Do you know that? Your work schedule is always full of exclusively important tasks, several deadlines pop up in your online calendar, colleagues are standing in your doorstep asking questions to be answered asap and today was meant to be the day to finalize your latest project application. The load seems overwhelming and instead of prioritizing and executing one task after the other you are browsing Youtube for the latest gear talk or you start in-silico scouting of your next possible photo location in Google Maps. Alternatively, your email inbox needs urgent maintenance and …wasn’t it already 10 minutes ago, that you checked your email account and social media canals for news? You know what I mean. Making yourself busy with this kind of supplementary ‘jobs’ only feels as if you’re concentrating on important tasks whilst the pile of real work grows bigger and bigger. Welcome to the magic world of procrastination!
Working full time as a researcher in evolutionary biology and curator of a Museum collection, photography for me is a hobby. It feels like the ideal thing to balance the day-to-day duties at work. But even when it comes to executing my latest ideas for photographic projects, procrastinator’s corner is never far away. Watching Youtube videos of others making photos is so much easier than going out and chase your next series of images. There are several reasons for this: Sometimes your day-to-day business sucks so much energy that at the end of the day or during the weekend there is just not enough power left to enter the creative path. Even worse, using photography as a re-creative [sic!] hobby, there are always daily routines and private duties which need urgent attention during your free time and do not allow for leisure activities. A nice set of images as rewarding as it might be does not really counterbalance heaps of dirty dishes, piles of forgotten laundry and serious droughts in your garden. I know, it’s all a matter of organizing your day properly, but to cite a famous John Lennon quote: Life is what happens while you are making other plans!
And there is another pitfall. In contrast to most professionals hobby photographers –– and other hobbyists of whatever ‘profession’ –– tend to become obsessed with gear, whether it is collecting old film cameras as in my case or being always up to date with the latest camera releases, lenses, tripods, you name it. This not only leads to cluttering your home with a lot of tech stuff, but also keeps you busy with browsing through catalogues, buying the newest gadgets, watching how-to or test videos on Youtube and re-selling unused, old equipment, which was recently outperformed by your latest purchase. It feels like a growing and successful business to increase and permanently upgrade your “fleet” to the highest possible performance level, but the downside of it is obvious: while keeping yourself busy with all this watching and testing and trading you are not shooting a single image!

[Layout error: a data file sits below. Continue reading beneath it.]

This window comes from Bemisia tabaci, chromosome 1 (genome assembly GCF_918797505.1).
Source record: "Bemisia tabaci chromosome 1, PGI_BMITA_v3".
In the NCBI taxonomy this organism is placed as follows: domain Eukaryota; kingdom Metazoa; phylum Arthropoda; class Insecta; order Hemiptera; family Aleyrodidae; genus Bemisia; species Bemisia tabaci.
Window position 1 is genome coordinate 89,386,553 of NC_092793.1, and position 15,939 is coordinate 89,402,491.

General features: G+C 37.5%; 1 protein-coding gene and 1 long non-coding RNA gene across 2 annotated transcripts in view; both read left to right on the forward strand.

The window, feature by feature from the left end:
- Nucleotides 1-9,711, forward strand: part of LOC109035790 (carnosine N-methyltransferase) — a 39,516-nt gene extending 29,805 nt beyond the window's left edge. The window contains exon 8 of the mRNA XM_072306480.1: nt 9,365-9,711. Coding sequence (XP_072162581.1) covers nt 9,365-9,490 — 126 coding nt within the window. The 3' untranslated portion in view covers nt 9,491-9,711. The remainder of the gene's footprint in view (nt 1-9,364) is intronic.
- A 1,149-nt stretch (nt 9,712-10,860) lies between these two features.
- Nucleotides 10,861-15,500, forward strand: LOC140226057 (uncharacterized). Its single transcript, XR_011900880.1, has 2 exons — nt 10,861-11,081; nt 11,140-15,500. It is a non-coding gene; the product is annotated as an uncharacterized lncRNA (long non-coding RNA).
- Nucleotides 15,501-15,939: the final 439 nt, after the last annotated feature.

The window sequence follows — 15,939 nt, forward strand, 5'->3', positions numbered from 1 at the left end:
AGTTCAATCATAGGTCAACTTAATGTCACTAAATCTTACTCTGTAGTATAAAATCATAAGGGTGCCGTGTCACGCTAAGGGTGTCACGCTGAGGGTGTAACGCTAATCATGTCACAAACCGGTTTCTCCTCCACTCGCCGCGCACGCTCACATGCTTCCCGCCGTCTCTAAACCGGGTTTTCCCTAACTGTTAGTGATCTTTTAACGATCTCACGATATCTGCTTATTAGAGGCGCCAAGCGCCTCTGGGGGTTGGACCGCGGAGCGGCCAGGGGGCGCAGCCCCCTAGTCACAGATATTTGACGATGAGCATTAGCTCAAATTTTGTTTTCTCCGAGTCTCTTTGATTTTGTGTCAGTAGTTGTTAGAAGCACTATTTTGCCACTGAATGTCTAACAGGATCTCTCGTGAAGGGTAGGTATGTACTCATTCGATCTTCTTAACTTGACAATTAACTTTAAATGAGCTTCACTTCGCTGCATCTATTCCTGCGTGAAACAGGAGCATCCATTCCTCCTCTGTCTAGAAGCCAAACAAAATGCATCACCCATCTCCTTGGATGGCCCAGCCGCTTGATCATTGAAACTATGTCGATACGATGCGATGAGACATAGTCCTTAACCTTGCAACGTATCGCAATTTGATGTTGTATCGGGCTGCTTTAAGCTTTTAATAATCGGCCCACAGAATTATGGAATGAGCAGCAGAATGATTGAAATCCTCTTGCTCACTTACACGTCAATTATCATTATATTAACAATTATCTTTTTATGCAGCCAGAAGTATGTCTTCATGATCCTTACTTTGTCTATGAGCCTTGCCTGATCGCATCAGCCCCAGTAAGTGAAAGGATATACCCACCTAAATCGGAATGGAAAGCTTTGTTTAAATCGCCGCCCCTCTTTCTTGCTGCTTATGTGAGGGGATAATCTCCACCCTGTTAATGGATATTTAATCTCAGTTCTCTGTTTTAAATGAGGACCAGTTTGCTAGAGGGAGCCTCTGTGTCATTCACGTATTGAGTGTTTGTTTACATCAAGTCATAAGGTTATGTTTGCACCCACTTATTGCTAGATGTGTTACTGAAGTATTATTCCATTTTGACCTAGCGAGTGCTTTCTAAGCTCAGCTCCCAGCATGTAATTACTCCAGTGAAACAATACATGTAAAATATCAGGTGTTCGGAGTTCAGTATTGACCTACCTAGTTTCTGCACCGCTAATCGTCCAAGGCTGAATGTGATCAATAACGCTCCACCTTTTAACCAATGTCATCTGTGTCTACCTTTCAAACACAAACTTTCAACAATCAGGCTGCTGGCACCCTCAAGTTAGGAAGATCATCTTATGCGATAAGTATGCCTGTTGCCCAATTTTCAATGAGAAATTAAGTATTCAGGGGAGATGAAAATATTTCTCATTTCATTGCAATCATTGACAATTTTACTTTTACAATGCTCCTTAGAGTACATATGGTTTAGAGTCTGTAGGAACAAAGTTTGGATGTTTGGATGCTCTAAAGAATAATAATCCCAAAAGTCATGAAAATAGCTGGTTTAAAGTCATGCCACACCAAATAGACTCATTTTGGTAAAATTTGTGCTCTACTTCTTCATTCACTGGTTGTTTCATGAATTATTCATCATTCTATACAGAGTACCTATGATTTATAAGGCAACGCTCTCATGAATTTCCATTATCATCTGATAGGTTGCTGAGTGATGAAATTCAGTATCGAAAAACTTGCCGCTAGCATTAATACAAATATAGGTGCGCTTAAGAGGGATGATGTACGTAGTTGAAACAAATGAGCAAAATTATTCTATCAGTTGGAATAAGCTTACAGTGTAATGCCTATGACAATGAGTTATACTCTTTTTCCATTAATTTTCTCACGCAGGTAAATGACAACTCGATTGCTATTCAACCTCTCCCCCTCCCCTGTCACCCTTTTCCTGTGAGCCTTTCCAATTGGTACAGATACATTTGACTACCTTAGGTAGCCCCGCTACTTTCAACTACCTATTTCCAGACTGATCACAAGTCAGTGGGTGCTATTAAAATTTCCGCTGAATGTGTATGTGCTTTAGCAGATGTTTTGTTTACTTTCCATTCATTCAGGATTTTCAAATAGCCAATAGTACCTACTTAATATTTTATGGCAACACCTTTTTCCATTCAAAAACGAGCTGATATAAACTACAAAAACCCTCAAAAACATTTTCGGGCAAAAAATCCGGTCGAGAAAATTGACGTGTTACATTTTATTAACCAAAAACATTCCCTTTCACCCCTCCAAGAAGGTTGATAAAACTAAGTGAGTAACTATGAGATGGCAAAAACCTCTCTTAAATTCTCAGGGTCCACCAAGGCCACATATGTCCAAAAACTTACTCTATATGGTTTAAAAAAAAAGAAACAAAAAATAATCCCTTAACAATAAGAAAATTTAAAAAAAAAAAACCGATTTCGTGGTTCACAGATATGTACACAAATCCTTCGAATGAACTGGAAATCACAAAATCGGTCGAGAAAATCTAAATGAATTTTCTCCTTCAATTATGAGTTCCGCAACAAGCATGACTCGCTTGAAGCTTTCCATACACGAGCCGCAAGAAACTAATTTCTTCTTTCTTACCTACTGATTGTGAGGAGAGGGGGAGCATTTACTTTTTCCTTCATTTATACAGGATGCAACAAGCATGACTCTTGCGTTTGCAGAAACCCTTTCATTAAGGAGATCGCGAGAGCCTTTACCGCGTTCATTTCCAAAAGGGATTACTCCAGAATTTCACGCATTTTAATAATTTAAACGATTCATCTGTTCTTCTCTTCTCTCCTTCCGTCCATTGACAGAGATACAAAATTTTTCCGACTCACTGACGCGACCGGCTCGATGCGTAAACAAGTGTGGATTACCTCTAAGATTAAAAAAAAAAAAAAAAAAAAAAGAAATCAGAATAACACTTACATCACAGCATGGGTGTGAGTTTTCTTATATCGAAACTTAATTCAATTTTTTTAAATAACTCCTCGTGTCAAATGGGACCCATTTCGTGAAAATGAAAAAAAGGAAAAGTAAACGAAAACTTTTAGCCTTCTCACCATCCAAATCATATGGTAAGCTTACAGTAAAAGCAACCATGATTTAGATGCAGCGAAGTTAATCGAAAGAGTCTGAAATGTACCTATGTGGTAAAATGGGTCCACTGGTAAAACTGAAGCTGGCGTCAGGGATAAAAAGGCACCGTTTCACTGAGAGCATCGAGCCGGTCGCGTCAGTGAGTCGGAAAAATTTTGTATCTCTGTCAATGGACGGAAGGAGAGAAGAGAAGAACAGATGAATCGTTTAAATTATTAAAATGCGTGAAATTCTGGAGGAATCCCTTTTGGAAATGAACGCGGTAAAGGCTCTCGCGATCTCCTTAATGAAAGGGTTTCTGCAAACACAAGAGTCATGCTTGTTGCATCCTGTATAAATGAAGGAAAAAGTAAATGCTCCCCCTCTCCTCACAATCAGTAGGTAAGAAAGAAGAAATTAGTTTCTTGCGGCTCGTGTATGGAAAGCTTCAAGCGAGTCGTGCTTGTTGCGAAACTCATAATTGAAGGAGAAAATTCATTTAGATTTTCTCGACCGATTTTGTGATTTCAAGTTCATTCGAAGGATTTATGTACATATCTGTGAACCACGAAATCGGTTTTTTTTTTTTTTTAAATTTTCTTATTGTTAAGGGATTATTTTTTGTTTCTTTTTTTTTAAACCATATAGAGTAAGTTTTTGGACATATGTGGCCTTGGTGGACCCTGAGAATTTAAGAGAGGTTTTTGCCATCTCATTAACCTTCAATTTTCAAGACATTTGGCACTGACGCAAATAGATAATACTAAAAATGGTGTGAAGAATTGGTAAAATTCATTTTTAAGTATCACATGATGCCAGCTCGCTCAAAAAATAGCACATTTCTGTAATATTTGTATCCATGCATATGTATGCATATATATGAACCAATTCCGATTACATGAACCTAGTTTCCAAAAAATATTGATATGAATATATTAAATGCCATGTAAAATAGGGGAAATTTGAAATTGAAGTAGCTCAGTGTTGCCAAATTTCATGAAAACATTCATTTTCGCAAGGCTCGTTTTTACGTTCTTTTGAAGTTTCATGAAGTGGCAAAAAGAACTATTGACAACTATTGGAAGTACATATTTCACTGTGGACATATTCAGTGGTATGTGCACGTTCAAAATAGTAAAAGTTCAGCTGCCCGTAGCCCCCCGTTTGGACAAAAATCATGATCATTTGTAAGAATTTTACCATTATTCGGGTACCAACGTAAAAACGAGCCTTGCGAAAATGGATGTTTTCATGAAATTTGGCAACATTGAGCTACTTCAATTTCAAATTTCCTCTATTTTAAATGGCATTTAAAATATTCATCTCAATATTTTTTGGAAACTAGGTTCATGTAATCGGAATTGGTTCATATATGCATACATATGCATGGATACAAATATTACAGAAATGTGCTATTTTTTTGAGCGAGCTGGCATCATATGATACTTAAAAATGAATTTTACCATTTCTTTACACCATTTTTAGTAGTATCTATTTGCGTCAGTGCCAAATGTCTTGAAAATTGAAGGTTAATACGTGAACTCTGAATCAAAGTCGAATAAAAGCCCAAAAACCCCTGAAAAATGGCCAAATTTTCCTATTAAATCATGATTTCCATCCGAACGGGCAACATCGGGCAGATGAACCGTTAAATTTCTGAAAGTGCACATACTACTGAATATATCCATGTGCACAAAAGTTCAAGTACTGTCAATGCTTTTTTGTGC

And then there is the accumulated equipment itself. Whenever you walk pass your gear cabinet, shelf or whatever you use to store all that stuff, the cameras and lenses stare at you, desperately waiting to be used. And because you did not even found the time and energy to use your favourite camera with a normal 50mm prime lens for a small project, you end up sitting in front of all your precious optics unable to make the first step. So, what’s the solution to it, if there is any? At least for the hobbyist, who is not shooting photos for a living, there is one. Keep calm and relax. You are not depending on a constant stream of high quality photo projects to pay your rent. Don’t put too much pressure on you. Neither try to live up to your most adored photographers just because you own the same equipment s/he was using (this would be nonsense anyway, because it’s always the head behind the camera and not the equipment itself, which makes the difference!), nor feel bad about the lack of time for photography due to your daily obligations. Try to steal an hour or two to think about the content of a possible future project, then choose the best gear for it from your equipment and go for it. And if you can stand it think about selling some items from your collection. Optical equipment does not get better when it’s accumulating dust, and experience shows that cameras and lenses, which always stay home when you go out shooting, won’t get used in any of your future projects. Same as with clothes hanging in your closet for a year or two without being used…you can unceremoniously throw them out, as you will almost certainly never ever wear them again.
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